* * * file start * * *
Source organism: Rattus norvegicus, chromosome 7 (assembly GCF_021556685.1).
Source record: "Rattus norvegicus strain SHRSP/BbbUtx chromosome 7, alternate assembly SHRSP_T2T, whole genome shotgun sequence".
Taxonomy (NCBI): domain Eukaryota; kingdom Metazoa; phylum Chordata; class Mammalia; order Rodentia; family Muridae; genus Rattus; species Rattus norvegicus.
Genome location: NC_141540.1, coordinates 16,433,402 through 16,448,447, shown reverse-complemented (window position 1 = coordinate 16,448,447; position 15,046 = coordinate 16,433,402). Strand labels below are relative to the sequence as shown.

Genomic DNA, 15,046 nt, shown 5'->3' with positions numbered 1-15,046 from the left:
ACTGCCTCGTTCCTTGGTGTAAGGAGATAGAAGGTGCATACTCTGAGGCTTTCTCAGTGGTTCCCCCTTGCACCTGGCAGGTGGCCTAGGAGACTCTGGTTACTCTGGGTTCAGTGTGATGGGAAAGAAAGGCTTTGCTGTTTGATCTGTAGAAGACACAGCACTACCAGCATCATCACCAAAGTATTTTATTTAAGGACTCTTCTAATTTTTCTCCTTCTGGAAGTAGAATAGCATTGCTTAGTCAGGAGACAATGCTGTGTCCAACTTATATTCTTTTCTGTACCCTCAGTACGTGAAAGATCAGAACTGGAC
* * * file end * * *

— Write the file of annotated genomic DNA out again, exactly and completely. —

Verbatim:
Source organism: Rattus norvegicus, chromosome 7 (assembly GCF_021556685.1).
Source record: "Rattus norvegicus strain SHRSP/BbbUtx chromosome 7, alternate assembly SHRSP_T2T, whole genome shotgun sequence".
Taxonomy (NCBI): domain Eukaryota; kingdom Metazoa; phylum Chordata; class Mammalia; order Rodentia; family Muridae; genus Rattus; species Rattus norvegicus.
Genome location: NC_141540.1, coordinates 16,433,402 through 16,448,447, shown reverse-complemented (window position 1 = coordinate 16,448,447; position 15,046 = coordinate 16,433,402). Strand labels below are relative to the sequence as shown.

Genomic DNA, 15,046 nt, shown 5'->3' with positions numbered 1-15,046 from the left:
ACTGCCTCGTTCCTTGGTGTAAGGAGATAGAAGGTGCATACTCTGAGGCTTTCTCAGTGGTTCCCCCTTGCACCTGGCAGGTGGCCTAGGAGACTCTGGTTACTCTGGGTTCAGTGTGATGGGAAAGAAAGGCTTTGCTGTTTGATCTGTAGAAGACACAGCACTACCAGCATCATCACCAAAGTATTTTATTTAAGGACTCTTCTAATTTTTCTCCTTCTGGAAGTAGAATAGCATTGCTTAGTCAGGAGACAATGCTGTGTCCAACTTATATTCTTTTCTGTACCCTCAGTACGTGAAAGATCAGAACTGGAC